19.03.21 - Brain-inspired computing with resistive memory

Irem Boybat (IBM Research Europe)

AI systems managed to reach and even exceed human performance in
various cognitive tasks, ranging from image recognition to strategic games
and to reasoning. Yet, today’s computing systems based on the classical
von-Neumann architecture dating from the 1940s cannot efficiently address
these highly data-intensive workloads. It is becoming increasingly clear
that we need to transition to non-von Neumann architectures in which
memory and logic co-exist in some form. Brain-inspired computing is one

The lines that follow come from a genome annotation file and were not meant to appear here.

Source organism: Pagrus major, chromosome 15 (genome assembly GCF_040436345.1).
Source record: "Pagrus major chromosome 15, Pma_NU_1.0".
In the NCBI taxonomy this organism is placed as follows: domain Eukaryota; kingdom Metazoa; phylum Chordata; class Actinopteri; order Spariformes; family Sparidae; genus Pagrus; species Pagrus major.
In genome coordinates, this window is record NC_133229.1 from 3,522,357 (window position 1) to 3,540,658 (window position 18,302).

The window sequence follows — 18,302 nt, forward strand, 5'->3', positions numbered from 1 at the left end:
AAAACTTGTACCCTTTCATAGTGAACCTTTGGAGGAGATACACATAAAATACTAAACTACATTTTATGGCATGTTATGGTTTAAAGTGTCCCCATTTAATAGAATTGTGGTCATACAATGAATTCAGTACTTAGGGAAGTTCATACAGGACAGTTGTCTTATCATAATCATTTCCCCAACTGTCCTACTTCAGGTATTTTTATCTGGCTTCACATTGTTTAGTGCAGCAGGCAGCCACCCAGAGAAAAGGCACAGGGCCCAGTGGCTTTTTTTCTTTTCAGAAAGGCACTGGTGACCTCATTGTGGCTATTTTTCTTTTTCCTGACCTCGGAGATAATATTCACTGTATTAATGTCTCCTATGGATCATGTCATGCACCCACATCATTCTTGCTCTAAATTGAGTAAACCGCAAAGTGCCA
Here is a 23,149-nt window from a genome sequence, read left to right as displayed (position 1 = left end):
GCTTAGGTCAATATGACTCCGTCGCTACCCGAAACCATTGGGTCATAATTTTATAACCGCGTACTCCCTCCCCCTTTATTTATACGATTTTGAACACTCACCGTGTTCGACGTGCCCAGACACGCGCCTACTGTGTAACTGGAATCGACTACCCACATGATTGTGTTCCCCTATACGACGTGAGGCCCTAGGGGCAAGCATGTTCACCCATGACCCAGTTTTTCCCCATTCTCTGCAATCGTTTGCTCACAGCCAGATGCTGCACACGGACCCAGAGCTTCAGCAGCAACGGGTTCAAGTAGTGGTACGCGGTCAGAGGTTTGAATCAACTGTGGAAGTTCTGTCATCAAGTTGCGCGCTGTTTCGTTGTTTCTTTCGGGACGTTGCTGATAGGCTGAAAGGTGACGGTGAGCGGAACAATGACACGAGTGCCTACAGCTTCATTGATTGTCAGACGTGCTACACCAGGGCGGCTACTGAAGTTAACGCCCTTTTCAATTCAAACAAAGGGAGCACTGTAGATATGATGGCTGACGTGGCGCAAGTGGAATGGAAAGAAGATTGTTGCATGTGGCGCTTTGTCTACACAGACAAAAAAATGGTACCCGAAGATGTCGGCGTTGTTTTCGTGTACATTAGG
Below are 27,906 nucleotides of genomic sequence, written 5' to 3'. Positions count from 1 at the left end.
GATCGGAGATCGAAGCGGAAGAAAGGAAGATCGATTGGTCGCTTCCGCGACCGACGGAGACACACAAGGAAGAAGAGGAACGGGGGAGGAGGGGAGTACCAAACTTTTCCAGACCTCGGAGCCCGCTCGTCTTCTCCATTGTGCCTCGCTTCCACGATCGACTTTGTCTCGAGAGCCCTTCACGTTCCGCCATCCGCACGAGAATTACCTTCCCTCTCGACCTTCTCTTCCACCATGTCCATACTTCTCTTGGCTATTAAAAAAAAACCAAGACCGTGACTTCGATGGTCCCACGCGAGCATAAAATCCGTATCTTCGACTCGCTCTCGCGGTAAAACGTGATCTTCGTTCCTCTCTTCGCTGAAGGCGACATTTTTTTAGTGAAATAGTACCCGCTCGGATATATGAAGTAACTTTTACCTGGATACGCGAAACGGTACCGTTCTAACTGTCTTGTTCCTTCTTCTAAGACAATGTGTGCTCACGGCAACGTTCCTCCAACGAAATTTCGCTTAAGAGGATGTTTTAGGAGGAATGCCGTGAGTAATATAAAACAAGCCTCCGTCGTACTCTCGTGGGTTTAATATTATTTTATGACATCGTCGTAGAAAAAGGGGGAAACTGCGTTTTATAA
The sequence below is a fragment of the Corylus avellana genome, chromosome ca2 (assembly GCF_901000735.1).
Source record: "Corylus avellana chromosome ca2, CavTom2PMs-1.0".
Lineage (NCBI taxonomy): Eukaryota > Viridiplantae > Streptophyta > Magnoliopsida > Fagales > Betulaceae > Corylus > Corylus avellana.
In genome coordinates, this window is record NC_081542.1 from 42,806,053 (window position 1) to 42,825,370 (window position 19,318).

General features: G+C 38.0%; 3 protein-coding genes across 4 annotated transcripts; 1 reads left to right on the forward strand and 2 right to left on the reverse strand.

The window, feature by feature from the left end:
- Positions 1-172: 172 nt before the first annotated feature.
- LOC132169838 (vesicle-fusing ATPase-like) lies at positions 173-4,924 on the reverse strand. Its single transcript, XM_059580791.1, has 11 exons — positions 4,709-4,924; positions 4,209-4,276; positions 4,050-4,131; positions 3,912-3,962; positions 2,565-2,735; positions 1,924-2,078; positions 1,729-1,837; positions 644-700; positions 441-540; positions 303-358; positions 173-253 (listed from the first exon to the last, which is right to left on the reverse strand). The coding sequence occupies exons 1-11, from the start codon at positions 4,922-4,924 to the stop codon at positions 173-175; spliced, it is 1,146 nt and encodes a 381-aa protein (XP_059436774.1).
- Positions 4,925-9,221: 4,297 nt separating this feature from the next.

such approach, where inspiration is taken from biological observations of
the brain. One can build in-memory computing units where the separation
between memory and processing is blurred, and physical attributes and
state dynamics of memory devices are exploited to perform certain
computational tasks. The neural structure and operation of the brain
including the rich neural and synaptic dynamics can also be adopted to add
to the information processing abilities and improve the efficiency of
computing systems. Resistive memory is expected to play a key role for
brain-inspired computing, from building in-memory computing arrays to
emulating neurons and synapses for neuromorphic computing. Explorations in
device technology and memory architectures could further enhance the
capabilities of brain-inspired computing systems.